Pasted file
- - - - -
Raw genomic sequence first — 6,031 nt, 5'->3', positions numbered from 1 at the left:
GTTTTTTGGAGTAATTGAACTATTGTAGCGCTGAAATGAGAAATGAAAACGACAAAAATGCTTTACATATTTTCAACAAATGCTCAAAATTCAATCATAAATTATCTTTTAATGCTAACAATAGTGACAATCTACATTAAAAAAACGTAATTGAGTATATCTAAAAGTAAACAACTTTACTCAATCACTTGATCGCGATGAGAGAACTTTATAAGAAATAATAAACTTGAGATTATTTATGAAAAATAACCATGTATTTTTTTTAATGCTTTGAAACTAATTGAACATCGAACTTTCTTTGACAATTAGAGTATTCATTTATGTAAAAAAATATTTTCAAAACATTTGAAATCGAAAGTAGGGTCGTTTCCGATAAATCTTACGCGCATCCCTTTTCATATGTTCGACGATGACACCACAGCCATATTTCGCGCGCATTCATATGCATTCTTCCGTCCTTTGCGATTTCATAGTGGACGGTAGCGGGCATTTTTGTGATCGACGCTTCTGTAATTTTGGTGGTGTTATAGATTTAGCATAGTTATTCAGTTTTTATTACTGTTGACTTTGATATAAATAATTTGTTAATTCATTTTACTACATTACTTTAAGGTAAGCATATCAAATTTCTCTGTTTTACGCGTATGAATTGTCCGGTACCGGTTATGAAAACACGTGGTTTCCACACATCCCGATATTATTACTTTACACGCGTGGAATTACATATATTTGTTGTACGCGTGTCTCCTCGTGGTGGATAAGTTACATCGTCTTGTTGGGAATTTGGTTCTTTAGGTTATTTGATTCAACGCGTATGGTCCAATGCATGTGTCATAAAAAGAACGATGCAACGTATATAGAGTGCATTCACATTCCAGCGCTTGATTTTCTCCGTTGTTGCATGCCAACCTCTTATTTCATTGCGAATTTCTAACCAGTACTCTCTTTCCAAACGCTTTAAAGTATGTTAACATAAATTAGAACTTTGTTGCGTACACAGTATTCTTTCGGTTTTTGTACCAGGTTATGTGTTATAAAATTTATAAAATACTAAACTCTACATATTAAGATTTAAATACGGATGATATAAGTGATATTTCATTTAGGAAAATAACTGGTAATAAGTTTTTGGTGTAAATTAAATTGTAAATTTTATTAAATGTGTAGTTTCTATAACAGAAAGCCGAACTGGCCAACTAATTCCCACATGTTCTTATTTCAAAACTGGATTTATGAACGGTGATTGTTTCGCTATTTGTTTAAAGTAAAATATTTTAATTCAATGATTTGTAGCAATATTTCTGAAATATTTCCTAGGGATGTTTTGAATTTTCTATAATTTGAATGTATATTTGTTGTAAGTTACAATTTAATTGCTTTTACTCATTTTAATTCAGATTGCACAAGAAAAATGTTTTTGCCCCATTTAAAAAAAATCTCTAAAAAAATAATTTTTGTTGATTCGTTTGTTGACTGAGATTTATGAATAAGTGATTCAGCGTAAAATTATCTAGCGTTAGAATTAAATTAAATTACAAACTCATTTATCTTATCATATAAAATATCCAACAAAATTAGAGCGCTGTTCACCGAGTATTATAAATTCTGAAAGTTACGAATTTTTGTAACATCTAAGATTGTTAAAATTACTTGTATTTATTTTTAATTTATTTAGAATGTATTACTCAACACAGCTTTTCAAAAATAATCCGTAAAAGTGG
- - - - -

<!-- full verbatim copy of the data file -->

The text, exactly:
Raw genomic sequence first — 6,031 nt, 5'->3', positions numbered from 1 at the left:
GTTTTTTGGAGTAATTGAACTATTGTAGCGCTGAAATGAGAAATGAAAACGACAAAAATGCTTTACATATTTTCAACAAATGCTCAAAATTCAATCATAAATTATCTTTTAATGCTAACAATAGTGACAATCTACATTAAAAAAACGTAATTGAGTATATCTAAAAGTAAACAACTTTACTCAATCACTTGATCGCGATGAGAGAACTTTATAAGAAATAATAAACTTGAGATTATTTATGAAAAATAACCATGTATTTTTTTTAATGCTTTGAAACTAATTGAACATCGAACTTTCTTTGACAATTAGAGTATTCATTTATGTAAAAAAATATTTTCAAAACATTTGAAATCGAAAGTAGGGTCGTTTCCGATAAATCTTACGCGCATCCCTTTTCATATGTTCGACGATGACACCACAGCCATATTTCGCGCGCATTCATATGCATTCTTCCGTCCTTTGCGATTTCATAGTGGACGGTAGCGGGCATTTTTGTGATCGACGCTTCTGTAATTTTGGTGGTGTTATAGATTTAGCATAGTTATTCAGTTTTTATTACTGTTGACTTTGATATAAATAATTTGTTAATTCATTTTACTACATTACTTTAAGGTAAGCATATCAAATTTCTCTGTTTTACGCGTATGAATTGTCCGGTACCGGTTATGAAAACACGTGGTTTCCACACATCCCGATATTATTACTTTACACGCGTGGAATTACATATATTTGTTGTACGCGTGTCTCCTCGTGGTGGATAAGTTACATCGTCTTGTTGGGAATTTGGTTCTTTAGGTTATTTGATTCAACGCGTATGGTCCAATGCATGTGTCATAAAAAGAACGATGCAACGTATATAGAGTGCATTCACATTCCAGCGCTTGATTTTCTCCGTTGTTGCATGCCAACCTCTTATTTCATTGCGAATTTCTAACCAGTACTCTCTTTCCAAACGCTTTAAAGTATGTTAACATAAATTAGAACTTTGTTGCGTACACAGTATTCTTTCGGTTTTTGTACCAGGTTATGTGTTATAAAATTTATAAAATACTAAACTCTACATATTAAGATTTAAATACGGATGATATAAGTGATATTTCATTTAGGAAAATAACTGGTAATAAGTTTTTGGTGTAAATTAAATTGTAAATTTTATTAAATGTGTAGTTTCTATAACAGAAAGCCGAACTGGCCAACTAATTCCCACATGTTCTTATTTCAAAACTGGATTTATGAACGGTGATTGTTTCGCTATTTGTTTAAAGTAAAATATTTTAATTCAATGATTTGTAGCAATATTTCTGAAATATTTCCTAGGGATGTTTTGAATTTTCTATAATTTGAATGTATATTTGTTGTAAGTTACAATTTAATTGCTTTTACTCATTTTAATTCAGATTGCACAAGAAAAATGTTTTTGCCCCATTTAAAAAAAATCTCTAAAAAAATAATTTTTGTTGATTCGTTTGTTGACTGAGATTTATGAATAAGTGATTCAGCGTAAAATTATCTAGCGTTAGAATTAAATTAAATTACAAACTCATTTATCTTATCATATAAAATATCCAACAAAATTAGAGCGCTGTTCACCGAGTATTATAAATTCTGAAAGTTACGAATTTTTGTAACATCTAAGATTGTTAAAATTACTTGTATTTATTTTTAATTTATTTAGAATGTATTACTCAACACAGCTTTTCAAAAATAATCCGTAAAAGTGG